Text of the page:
Stuart Davenport, one of the ward councillors, supported the concerns raised by the other speakers, and asked the developer and planning officers to engage with Milton Parish Council.


Officers responded to the points raised as follows:

·           Section 106 requests had to meet the three statutory tests:

1.     necessary to make the development acceptable in planning terms;

2.     directly related to the development; and

3.     fairly and reasonably related in scale and kind to the development.

Other requests did not pass the three tests.

·           Local engagement has been critical and has changed the plans considerably.

·           Provision for cyclists will be made on the roundabouts: officers are working with the developer

·           Density is in accordance with good practice and the council’s policy.

·           The key to this site is connectivity, including for cyclists and pedestrians.

·           The sewer for the site will tap into the Didcot trunk sewer.

·           There is no five year housing land supply for this council which means that other policies are considered to be out of date and “not fit for purpose”.


The committee considered the application, with advice from officers where appropriate; the discussion included the following points:

·           This was not building on prime agricultural land.

·           The site was expected to deliver 1489 affordable housing units.

·           The site would deliver community facilities.

·           There were mitigation measures for traffic.

·           Public transport and cycling had been included.

·           Schooling was included.

·           The site was near to the Harwell campus and to Science Vale UK.

·           The plans had been modified through the development forum system.

·           This was an outline application, and committee were considering the principle of the development and access. Other details would come back to this committee as reserved matters.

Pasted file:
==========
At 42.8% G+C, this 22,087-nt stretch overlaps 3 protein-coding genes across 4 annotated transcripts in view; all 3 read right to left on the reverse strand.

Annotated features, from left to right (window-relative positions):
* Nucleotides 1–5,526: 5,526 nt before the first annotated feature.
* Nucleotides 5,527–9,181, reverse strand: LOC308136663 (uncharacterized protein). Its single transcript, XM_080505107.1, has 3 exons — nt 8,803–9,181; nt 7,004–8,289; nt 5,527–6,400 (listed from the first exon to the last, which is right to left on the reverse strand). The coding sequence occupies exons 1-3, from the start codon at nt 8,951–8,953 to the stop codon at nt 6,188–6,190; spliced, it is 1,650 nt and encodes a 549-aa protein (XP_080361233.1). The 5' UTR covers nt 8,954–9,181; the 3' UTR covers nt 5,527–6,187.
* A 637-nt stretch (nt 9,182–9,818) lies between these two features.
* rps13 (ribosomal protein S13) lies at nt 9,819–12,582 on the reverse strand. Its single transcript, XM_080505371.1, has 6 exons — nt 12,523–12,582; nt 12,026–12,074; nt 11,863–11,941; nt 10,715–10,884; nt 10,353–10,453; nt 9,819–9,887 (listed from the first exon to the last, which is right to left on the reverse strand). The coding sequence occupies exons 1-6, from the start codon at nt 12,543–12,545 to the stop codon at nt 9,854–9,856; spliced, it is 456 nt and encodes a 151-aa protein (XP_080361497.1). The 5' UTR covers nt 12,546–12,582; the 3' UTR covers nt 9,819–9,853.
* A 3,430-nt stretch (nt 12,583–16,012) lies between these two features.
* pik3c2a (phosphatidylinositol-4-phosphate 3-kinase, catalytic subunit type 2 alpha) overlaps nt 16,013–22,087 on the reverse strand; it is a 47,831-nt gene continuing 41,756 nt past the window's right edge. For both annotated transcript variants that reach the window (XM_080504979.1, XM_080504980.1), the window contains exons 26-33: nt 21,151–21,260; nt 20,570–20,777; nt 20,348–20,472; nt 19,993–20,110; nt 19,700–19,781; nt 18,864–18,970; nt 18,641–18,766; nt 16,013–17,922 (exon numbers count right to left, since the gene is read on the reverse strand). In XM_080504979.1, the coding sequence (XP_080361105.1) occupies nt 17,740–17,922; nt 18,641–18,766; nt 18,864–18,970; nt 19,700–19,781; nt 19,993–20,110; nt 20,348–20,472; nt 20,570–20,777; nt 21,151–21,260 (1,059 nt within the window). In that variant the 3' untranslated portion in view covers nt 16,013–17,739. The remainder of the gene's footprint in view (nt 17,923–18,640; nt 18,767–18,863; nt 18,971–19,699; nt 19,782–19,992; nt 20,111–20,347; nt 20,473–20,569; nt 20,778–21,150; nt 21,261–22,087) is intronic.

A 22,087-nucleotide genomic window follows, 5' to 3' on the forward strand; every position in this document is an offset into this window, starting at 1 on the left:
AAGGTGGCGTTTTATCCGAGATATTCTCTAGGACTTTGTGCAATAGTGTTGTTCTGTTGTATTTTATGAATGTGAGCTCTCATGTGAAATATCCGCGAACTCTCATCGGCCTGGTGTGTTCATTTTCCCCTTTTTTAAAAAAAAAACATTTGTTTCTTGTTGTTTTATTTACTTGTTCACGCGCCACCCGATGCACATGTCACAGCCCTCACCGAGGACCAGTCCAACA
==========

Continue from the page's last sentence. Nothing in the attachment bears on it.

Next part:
·           The development will be as cycle friendly as possible, as this was critical to the success of the development.

·           The committee had concerns about the flow of traffic on the access points, as currently presented and how this would be managed.

·           Concerns were raised concerning conditions 33, 34 and 35 and whether they were strong enough to manage traffic flow (together with new condition 35). The County Council highways officers stated that traffic modelling had been undertaken and had shown that the spine road could accommodate the amount of expected traffic. It was also considered that public transport and cycling /walking would take some of the load given the local employment opportunities: they were therefore confident that the conditions, as proposed, were strong enough.

·           The phasing of the development would be approximately 250 dwellings per year and there would be a 10 year roll out of the site. This raised concerns about when the facilities would come in the process.

·           It is envisaged that the phasing would start in the North West corner and the facilities would come on board as the development stretched down to the southern area. Phasing would form part of the legal agreements.

·           Concerns were raised that 10.5 metres would be too high for two-storey buildings.

·           The A34 buffer zone does include provision for A34 widening.


The committee agreed that the proposal would not have a negative impact on the character of the area and that the design was in line with policy.